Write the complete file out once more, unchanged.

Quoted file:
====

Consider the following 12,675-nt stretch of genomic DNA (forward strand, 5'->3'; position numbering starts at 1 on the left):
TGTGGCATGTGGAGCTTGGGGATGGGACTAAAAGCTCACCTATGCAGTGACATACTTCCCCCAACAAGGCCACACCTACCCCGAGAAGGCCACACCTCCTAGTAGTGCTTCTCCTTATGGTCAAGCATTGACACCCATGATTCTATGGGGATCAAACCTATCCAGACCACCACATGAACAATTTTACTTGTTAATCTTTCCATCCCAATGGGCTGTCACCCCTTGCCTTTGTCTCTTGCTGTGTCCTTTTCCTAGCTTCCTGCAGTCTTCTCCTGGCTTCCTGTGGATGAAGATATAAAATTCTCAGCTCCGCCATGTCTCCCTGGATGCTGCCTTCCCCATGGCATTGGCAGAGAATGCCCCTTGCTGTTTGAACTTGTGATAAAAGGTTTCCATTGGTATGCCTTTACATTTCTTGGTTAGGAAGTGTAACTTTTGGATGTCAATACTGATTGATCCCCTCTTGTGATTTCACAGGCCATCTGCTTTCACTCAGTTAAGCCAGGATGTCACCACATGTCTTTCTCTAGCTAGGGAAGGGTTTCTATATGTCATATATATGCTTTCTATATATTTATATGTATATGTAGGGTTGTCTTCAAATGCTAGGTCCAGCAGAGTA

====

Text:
Consider the following 12,675-nt stretch of genomic DNA (forward strand, 5'->3'; position numbering starts at 1 on the left):
TGTGGCATGTGGAGCTTGGGGATGGGACTAAAAGCTCACCTATGCAGTGACATACTTCCCCCAACAAGGCCACACCTACCCCGAGAAGGCCACACCTCCTAGTAGTGCTTCTCCTTATGGTCAAGCATTGACACCCATGATTCTATGGGGATCAAACCTATCCAGACCACCACATGAACAATTTTACTTGTTAATCTTTCCATCCCAATGGGCTGTCACCCCTTGCCTTTGTCTCTTGCTGTGTCCTTTTCCTAGCTTCCTGCAGTCTTCTCCTGGCTTCCTGTGGATGAAGATATAAAATTCTCAGCTCCGCCATGTCTCCCTGGATGCTGCCTTCCCCATGGCATTGGCAGAGAATGCCCCTTGCTGTTTGAACTTGTGATAAAAGGTTTCCATTGGTATGCCTTTACATTTCTTGGTTAGGAAGTGTAACTTTTGGATGTCAATACTGATTGATCCCCTCTTGTGATTTCACAGGCCATCTGCTTTCACTCAGTTAAGCCAGGATGTCACCACATGTCTTTCTCTAGCTAGGGAAGGGTTTCTATATGTCATATATATGCTTTCTATATATTTATATGTATATGTAGGGTTGTCTTCAAATGCTAGGTCCAGCAGAGTA